Less than a month after transfer windows were adopted, the Division I Council adopted a change that affects only graduate transfers. Student-athletes who are set to graduate with remaining athletic eligibility, and plan to continue competition as postgraduate students, are exempt from transfer windows. They may enter the portal at any time during the academic year, subject only to deadlines of May 1 for fall and winter sports and July 1 for spring sports.[11]

Because the Ivy League allows neither redshirting nor athletic participation by graduate students,[f] athletes at its member schools who are set to complete four years of attendance but still have remaining athletic eligibility may enter the portal at any time during their fourth academic year of attendance.[13]

Footnotes

  1. ^ Cross country, field hockey, football, soccer, women's (indoor) volleyball, men's water polo
  2. ^ The NCAA has never operated an official championship at the FBS level; the official name of the FCS playoffs is "NCAA Division I Football Championship".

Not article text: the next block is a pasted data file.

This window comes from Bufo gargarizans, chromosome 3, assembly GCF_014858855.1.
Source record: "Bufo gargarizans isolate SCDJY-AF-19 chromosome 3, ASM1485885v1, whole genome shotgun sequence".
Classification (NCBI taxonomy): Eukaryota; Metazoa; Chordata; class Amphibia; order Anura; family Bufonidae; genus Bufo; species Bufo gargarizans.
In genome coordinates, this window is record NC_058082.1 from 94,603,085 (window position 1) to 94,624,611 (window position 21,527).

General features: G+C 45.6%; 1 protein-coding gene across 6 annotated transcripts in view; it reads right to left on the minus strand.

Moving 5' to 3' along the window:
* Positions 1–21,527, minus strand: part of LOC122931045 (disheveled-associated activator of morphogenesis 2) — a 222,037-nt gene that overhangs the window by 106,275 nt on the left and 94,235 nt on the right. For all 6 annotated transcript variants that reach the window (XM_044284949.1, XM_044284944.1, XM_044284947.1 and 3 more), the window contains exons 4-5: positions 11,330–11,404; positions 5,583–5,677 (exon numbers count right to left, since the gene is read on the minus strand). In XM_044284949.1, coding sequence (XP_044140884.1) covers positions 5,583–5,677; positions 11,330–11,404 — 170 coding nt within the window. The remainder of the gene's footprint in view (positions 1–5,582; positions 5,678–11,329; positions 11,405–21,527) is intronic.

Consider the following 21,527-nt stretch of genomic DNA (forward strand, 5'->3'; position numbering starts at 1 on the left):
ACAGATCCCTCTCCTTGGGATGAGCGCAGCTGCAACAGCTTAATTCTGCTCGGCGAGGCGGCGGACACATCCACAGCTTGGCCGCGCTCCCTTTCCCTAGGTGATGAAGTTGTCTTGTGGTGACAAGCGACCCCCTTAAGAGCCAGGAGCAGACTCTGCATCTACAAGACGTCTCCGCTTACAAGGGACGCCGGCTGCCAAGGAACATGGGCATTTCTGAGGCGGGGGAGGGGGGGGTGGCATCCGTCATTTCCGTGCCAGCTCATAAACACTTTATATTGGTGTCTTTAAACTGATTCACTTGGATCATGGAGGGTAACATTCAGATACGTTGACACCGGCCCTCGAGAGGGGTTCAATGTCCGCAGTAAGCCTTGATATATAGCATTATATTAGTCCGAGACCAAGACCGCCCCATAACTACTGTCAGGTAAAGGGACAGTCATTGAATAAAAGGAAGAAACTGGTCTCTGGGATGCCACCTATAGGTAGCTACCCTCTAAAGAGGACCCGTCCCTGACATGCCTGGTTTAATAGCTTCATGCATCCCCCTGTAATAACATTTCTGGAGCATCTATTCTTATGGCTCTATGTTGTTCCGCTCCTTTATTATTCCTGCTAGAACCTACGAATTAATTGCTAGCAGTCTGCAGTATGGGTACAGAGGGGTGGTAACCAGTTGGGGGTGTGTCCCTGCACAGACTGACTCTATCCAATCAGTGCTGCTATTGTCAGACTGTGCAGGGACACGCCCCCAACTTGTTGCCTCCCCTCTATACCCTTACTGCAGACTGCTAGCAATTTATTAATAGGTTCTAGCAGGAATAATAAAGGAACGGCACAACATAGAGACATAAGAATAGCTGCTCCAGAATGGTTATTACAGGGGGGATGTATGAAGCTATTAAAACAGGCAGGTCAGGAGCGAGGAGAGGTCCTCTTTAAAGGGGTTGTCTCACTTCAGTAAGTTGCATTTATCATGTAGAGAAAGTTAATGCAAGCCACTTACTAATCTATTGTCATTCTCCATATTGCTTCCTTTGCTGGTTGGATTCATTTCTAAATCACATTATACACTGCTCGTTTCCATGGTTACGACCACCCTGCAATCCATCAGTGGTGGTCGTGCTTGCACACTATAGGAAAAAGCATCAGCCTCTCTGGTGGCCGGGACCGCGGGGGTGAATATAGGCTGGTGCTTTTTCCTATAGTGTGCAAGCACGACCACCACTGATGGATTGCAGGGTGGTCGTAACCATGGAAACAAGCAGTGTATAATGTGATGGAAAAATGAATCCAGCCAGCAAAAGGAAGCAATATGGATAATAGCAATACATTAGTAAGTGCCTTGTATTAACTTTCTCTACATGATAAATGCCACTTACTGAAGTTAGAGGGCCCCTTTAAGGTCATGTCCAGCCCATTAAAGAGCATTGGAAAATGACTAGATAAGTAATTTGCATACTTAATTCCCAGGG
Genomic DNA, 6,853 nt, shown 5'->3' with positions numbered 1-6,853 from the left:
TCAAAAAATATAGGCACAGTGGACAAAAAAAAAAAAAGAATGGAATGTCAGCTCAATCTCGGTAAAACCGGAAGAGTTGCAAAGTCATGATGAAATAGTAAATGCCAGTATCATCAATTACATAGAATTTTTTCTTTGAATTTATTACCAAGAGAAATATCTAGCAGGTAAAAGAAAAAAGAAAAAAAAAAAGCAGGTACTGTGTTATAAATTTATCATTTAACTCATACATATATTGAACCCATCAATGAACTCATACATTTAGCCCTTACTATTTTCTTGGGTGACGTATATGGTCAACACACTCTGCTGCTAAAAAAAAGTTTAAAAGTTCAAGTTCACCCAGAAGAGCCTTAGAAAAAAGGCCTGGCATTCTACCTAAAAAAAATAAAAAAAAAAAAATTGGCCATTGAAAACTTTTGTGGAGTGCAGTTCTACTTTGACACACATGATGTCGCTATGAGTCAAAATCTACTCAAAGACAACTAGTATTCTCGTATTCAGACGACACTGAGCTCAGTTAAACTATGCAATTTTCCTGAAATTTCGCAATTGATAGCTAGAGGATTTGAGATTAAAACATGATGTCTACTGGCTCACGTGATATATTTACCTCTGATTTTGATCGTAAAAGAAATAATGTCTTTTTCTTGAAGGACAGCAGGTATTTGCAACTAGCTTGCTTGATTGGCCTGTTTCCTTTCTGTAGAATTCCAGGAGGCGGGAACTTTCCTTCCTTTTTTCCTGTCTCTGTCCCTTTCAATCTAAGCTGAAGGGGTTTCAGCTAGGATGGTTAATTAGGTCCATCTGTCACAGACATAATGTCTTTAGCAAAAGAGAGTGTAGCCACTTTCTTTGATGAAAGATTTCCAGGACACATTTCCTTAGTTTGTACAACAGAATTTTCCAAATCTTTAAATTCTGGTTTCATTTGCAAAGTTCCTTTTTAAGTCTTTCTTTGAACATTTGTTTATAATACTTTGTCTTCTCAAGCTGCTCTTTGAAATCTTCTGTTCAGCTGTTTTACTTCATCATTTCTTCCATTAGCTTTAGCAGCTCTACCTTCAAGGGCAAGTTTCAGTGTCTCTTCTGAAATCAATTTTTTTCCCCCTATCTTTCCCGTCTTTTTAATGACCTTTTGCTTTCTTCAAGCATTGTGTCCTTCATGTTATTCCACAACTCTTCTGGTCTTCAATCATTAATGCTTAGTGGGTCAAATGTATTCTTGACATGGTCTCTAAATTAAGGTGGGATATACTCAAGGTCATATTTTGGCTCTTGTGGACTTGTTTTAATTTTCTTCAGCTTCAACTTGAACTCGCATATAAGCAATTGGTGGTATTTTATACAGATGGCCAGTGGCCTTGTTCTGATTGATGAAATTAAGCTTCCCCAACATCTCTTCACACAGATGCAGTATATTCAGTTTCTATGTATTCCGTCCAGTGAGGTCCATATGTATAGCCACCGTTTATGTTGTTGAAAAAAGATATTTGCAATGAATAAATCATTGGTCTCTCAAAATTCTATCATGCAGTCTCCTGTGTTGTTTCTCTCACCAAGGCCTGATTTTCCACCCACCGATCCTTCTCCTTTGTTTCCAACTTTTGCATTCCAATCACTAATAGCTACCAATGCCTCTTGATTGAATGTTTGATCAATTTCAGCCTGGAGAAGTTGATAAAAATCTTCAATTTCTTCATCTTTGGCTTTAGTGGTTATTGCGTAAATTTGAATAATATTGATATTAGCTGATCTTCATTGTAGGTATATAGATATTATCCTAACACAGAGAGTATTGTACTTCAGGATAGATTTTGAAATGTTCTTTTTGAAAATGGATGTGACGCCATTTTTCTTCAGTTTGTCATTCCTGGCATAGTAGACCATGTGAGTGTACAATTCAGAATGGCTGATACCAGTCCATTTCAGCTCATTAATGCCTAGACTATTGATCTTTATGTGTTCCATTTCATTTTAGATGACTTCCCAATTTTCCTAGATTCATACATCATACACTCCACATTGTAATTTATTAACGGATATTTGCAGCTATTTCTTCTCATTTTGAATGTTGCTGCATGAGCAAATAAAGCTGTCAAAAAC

3. ^ Basketball, bowling, fencing, gymnastics, ice hockey, rifle, skiing, swimming & diving, indoor track & field, men's wrestling
  4. ^ Baseball, beach volleyball, golf, lacrosse, rowing, softball, tennis, outdoor track & field, men's volleyball, women's water polo
  5. ^ Acrobatics & tumbling, equestrian, rugby union, triathlon, wrestling. Rugby is a fall sport, wrestling a winter sport, and the others spring sports.
  6. ^ Because the Ivy League shut down nearly all sports in 2020–21 due to COVID-19 issues, the conference issued a one-time-only exception to the prohibition of graduate student participation in the 2021–22 academic year.[12]

References

  1. ^ NCAA Transfer Portal User Guide (PDF). National Collegiate Athletic Association. October 2018. The Transfer Portal is an NCAA application to manage the transfer process for Division I and II student-athletes.